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HIV to Aids Timeline. How Long Does It Take For HIV To Turn Into AIDS?

HIV to Aids Timeline

HIV to AIDS Timeline

How long does it take for HIV to turn into AIDS? Technically, it would take 8-11 years for HIV to become AIDS. This is HIV to AIDS timeline. But this only occurs if it isn’t treated. If treatment is administered as soon as you’ve been diagnosed with HIV, the virus cannot progress to AIDS (acquired immunodeficiency syndrome).

When HIV (human immunodeficiency virus) enters the body, it attacks the CD4 cells (T cells). These are cells that the immune system uses to fight foreign infections. This explains why medical conditions occur, because of the weakening of the body’s immunity.

Before HIV becomes AIDS, it follows different stages. Note that the infection only becomes AIDS if no treatment is provided. These stages can also vary from one person to another. As the infection progresses, the immune system is quickly weakened, leading to the development of opportunistic diseases. Consider the following stages:


Acute HIV Infection

At this stage, the infected person’s viral load is high. It typically occurs at the beginning of the infection. While symptoms are already identified at this phase, the majority of people are asymptomatic. During this stage, the immune system has already produced antibodies that fight the virus.

Now, to give you the full details of this stage, we listed the most common symptoms under the acute infection phase.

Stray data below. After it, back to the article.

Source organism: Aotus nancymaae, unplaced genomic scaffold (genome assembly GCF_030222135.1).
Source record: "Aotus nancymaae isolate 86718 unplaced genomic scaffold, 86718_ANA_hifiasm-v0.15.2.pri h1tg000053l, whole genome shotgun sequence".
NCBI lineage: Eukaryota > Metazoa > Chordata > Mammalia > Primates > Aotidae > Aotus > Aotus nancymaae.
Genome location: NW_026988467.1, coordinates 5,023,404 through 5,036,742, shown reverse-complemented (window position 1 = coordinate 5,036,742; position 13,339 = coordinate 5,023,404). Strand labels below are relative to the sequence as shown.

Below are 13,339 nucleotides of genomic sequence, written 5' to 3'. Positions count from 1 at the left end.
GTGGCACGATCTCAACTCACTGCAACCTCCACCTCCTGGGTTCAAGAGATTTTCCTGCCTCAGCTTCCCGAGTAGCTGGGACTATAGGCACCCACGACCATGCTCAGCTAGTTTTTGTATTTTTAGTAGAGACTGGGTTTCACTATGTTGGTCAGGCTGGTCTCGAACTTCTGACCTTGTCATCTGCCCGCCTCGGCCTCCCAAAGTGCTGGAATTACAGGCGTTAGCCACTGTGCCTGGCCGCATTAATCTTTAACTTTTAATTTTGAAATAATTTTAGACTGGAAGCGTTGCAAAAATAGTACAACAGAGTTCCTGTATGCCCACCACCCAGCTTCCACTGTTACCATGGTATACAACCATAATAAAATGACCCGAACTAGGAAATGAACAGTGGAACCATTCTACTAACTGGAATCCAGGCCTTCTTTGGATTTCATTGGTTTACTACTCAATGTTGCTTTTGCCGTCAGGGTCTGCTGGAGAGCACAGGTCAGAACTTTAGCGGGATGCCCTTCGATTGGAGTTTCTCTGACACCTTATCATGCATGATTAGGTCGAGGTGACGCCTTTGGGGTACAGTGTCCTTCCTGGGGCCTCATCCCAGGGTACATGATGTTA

• Chills
  • Fever
  • Skin rash
  • Headache
  • Fatigue
  • Sore throat
  • Night sweats
  • Loss of appetite
  • Mouth ulcers
  • Swollen lymph nodes
  • Muscle aches
  • Diarrhea


As mentioned, people with HIV can be asymptomatic. This is where HIV screening and testing becomes essential. If you suspect having the virus, get tested immediately. For people who experience the mentioned symptoms, take antiretroviral drugs immediately. Additionally, these symptoms can only last 1 – 2 weeks and may vanish on their own.


Chronic HIV Infection

Also known as the latent stage, chronic HIV infection happens when the immune system has the virus under control. However, HIV hides in cellular reservoirs, which the immune system cannot notice. This stage can last for years. Some people even undergo this stage for decades. During this phase, no symptoms are active. That’s why people mistake HIV for the regular flu because of its flu-like symptoms. And when these symptoms go away, the body reacts normally again.


AIDS (acquired immunodeficiency syndrome)

Without treatment, HIV then progresses to AIDS. It can take years for the virus to turn into AIDS. At this stage, the CD4 count of a person has gone completely downhill. AIDS also paves the way for different infections, such as:


  • Candidiasis
  • Invasive cervical cancer
  • Coccidioidomycosis
  • Cryptococcosis
  • Cytomegalovirus
  • Herpes simplex virus
  • Histoplasmosis
  • Kaposi’s sarcoma
  • Lymphoma
  • Tuberculosis
  • Pneumonia
  • Salmonella septicemia
  • Wasting syndrome


Before the development of antiretroviral therapy, an AIDS diagnosis can mean getting sick immediately or death. However, because of the usage of antiretroviral drugs, people with HIV/AIDS can recondition their immune function and defense. Those who have low levels of CD4 can see an improvement in this part and live a normal healthy life. But this doesn’t mean that early treatment should be disregarded. Taking antiretroviral drugs while HIV is still at its acute stage is of utmost importance.


So, what is used to treat HIV?

As mentioned, antiretroviral drugs are the main form of treatment for HIV. This treatment is under the rule and program of antiretroviral therapy. It involves the consumption of combined drugs from two or more anti-HIV agents. Some of the best examples are:


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